The other way to draft Izzet is aggro. It’s usually what happens when things go wrong, but the advantage is that your opponent almost never plays around the cards that are actually in your deck, and they end up dying to cards they did not see coming.
This was a deck my friend took to a 2nd place finish in a Magic Online PTQ. It looked horrible, but actually played out really nicely. The key to make decks like these work is cards like Sonic Assault and Wee Dragonauts. This is the only version of Izzet where you are interested in Wojek Bodyguard. Ideally you want to discard jump-start spells to Hypothesizzle.
There are some nice tricks you can do with Izzet decks like attack with Vedalken Mesmerist, give a creature -2-0, and then kill it with Invert by switching its power and toughness. Alternatively, you can use Connive // Concoct to steal a 4-power creature this way.
The best Izzet decks are somewhere in the middle—midrange decks with solid curves, removal, and tricks. You can still use Sonic Assault in the control version and set up two big attacks with Piston-Fist Cyclops.
Dimir is all about surveil and controlling your draws to make sure you never run out of gas. You want to focus on getting the cards with surveil first and take the payoffs later. So start with something like Deadly Visit or Watcher in the Mist and pick up those Darkblade Agents later to make sure you have enough ways to trigger them. Counterspells are solid playables here, especially Devious Cover-Up. You will often be fairly low on win conditions, so getting to shuffle some of them back is important to avoid running out of ways to close out the game.
Disdainful Stroke is also a fine main deck card, and both counterspells also work well with Unexplained Disappearance. Ideally you want to have a couple big flyers in addition to something like Dimir Spybug and Whispering Snitch. Make sure you don’t play too many vanilla creatures that don’t actually do anything, like Passwall Adept and Wall of Mist. Walls are especially bad in this set because of the high volume of deathtouch creatures and creatures with mentor.
This was a perfectly good looking Dimir deck.
Dimir isn’t easy to draft as it can be tough to find the right mix of surveil cards and payoff spells but if you get it right, you will be rewarded. Something as simple as Thoughtbound Phantasm into Nightveil Sprite is one of the best openings you can possibly have in this format. Chaining spell into spell while watching your opponent draw a bunch of useless lands in the late game is pretty sweet. Disinformation Campaign and Nightveil Predator are two of the best cards in the set and it’s perfectly fine to move in on Dimir if you open them. Both Dead Weight and Deadly Visit have an important role, and ideally you want some number of each rather than multiples of one.
Dazzling Lights: Cheap way to win combat and get a surveil trigger, especially in combination with deathtouch creatures.
Douser of Lights: I don’t mind playing this guy, as the 5 points of toughness mean that it survives some of the top removal spells like Hypothesizzle or Lava Coil, and it can take down Rosemane Centaur while also being a solid attacker. I much prefer Douser over cards like Wall of Mist.
Mephitic Vapors: Great sideboard card, especially against Boros.
That’s it for the guilds! Here are some general thoughts to close things out:
If you look into your sideboard, you will almost always find at least 3-5 cards that you should bring in for different matchups. Don’t be lazy.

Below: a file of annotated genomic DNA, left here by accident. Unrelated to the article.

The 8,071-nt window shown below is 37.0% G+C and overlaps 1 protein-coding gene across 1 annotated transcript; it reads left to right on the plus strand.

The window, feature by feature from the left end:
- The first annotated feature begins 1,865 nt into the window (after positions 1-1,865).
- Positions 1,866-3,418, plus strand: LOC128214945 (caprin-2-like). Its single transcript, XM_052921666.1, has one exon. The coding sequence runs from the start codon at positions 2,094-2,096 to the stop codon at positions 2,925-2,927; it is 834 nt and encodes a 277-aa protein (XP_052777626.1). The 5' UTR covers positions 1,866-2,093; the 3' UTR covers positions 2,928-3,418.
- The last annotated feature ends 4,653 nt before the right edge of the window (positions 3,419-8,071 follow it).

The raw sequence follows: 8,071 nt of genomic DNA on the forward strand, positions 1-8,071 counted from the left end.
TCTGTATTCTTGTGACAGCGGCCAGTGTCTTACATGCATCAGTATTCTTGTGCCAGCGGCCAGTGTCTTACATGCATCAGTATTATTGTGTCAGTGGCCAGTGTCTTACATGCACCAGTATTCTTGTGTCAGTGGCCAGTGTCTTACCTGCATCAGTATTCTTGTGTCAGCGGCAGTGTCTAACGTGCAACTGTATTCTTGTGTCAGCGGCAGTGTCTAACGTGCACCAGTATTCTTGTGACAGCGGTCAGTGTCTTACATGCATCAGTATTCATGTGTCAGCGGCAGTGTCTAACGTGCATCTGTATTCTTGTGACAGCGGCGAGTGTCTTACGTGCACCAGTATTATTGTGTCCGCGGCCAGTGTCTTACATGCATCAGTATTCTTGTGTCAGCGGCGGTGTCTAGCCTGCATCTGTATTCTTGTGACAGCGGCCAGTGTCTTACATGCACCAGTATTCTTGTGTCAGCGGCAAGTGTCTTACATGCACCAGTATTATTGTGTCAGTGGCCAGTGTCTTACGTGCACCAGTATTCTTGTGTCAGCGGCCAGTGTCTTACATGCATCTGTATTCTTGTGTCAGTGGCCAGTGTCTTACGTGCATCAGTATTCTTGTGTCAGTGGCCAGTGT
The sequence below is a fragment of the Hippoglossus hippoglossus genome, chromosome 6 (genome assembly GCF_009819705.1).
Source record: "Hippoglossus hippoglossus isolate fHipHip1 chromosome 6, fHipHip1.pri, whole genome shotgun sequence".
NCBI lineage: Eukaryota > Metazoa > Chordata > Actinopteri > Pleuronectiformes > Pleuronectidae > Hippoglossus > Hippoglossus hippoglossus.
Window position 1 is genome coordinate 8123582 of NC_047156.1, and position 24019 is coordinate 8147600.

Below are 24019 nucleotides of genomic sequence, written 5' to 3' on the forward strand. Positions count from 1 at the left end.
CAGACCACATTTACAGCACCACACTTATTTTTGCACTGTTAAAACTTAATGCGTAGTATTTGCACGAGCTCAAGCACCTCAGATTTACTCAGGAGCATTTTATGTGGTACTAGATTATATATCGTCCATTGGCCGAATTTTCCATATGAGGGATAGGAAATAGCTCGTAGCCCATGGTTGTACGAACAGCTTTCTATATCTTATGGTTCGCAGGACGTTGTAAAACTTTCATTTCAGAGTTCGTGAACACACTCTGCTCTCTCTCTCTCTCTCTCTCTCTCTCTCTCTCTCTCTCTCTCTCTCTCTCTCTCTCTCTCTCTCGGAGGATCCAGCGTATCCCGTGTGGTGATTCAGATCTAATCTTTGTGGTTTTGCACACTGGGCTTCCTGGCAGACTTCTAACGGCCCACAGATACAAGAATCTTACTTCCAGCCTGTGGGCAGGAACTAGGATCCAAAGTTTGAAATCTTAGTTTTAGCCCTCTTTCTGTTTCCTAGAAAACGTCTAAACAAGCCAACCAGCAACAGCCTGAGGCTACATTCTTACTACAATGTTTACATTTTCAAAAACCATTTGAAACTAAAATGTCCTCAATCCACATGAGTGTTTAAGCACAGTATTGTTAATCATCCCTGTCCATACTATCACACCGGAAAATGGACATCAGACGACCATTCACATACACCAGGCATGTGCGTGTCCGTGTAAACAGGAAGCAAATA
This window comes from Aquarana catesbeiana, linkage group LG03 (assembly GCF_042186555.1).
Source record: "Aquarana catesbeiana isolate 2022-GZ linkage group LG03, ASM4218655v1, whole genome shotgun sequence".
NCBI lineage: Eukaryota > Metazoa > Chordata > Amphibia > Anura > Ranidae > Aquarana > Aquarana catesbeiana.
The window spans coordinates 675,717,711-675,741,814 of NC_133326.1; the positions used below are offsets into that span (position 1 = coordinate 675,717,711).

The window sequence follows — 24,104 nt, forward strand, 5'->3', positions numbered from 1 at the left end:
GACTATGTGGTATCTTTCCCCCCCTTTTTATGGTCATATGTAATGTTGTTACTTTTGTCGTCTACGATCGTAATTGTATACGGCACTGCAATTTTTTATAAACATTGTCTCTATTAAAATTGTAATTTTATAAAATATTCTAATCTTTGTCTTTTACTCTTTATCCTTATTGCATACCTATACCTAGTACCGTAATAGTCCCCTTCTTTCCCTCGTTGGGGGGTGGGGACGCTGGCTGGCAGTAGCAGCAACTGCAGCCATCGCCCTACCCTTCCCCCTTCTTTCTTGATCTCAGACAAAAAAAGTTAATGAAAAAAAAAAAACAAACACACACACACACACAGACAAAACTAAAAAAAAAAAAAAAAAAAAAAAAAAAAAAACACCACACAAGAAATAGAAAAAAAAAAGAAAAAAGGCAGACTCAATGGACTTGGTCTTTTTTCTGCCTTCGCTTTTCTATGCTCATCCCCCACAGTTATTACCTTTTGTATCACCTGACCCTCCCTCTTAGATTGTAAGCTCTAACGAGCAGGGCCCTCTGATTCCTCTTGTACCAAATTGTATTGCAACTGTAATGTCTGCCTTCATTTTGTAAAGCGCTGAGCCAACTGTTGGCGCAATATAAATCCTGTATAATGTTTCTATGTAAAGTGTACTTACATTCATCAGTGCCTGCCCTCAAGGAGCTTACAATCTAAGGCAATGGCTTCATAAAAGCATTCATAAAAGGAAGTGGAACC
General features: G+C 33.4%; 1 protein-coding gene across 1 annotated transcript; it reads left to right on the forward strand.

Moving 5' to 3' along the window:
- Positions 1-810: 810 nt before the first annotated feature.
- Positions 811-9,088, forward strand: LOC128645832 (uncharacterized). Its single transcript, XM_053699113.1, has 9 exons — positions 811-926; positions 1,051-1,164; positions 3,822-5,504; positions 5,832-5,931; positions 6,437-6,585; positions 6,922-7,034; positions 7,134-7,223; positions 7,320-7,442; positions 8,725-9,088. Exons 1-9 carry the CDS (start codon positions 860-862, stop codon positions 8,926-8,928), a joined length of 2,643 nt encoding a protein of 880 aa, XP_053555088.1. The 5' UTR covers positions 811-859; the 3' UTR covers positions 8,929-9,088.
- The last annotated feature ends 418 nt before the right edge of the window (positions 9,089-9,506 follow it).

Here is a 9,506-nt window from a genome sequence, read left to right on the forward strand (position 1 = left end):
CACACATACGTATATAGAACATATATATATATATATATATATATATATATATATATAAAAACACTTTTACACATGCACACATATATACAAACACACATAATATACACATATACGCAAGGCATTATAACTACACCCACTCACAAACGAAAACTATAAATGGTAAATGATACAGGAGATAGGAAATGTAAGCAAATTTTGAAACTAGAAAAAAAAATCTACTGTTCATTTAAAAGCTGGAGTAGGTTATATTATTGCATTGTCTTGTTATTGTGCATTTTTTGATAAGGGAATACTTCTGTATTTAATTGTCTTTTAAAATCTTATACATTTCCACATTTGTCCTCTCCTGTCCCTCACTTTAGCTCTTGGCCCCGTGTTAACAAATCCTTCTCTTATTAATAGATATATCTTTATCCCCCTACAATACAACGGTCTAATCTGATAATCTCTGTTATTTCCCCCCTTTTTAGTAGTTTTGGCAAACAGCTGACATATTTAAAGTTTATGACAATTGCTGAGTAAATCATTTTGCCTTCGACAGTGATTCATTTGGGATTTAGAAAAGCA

Even though a lot of the cards have just one color, they very often function only in one of the guilds. For example, cards like Gird for Battle, Parhelion Patrol or Intrusive Packbeast are all cards that you can put into a Boros deck, but they don’t at all fit into Selesnya. This also often allows two neighbors in the Draft to share the same color without really screwing each other too much.
This set can be very punishing when it comes to down to playing your lands or keeping cards in hand. For example, having Notion Rain in your deck incentivizes you to play a land every turn, even if it’s the last card in your hand and you have some bluffing equity. On the other hand, jump-start means that keeping a useless land in hand is usually a good idea. When playing against black, you have to keep Burglar Rats in mind and try not to get into a position where the last card in hand is your most powerful.
I’m not a big fan of the 5-color “Gates” archetype. Having over half of your lands come into play tapped is a real downside and there aren’t actually very many game-winning bombs like we are used to. Splashing for Guildmages, Artful Takedown, and Rosemane Centaurs isn’t exactly why I would want to be in 5 colors. Glaive of the Guildpact is sometimes “accidentally” good in your deck, but not something I would want to build my deck around.
Rampaging Monument is pretty good with 4-5+ multicolored spells and easily goes into every archetype. Gatekeeper Gargoyle is too slow for Draft but it’s a great Sealed card where you always happen to have some Guildgates lying around.
The format is a bit slower unless you are playing against a Boros deck, but you still usually want go first unless you have a lot cheap removal like Dead Weight or play a slow matchup. For example, if I am playing a Golgari mirror where we both have a lot of Hired Poisoners, I’m going to choose to draw because the extra card will matter much more than going first. On the other hand, if I have a Dimir deck with a couple Darkblade Agents, then I for sure want to play first.
I think the general consensus is that Dimir and Izzet are the best guilds, followed by Boros, and far behind are Selesnya and Golgari. When you look at the best commons and uncommons, it’s hard to disagree with that. But when everyone knows that and tries to draft blue, it makes all the Izzet and Dimir decks weaker and the one or two players drafting Selesnya and Golgari usually end up with pretty strong decks, so the format actually kind of balances itself out. Just make sure to read the signals and figure out what’s open.
Good luck at GP Warsaw or in your next local Draft!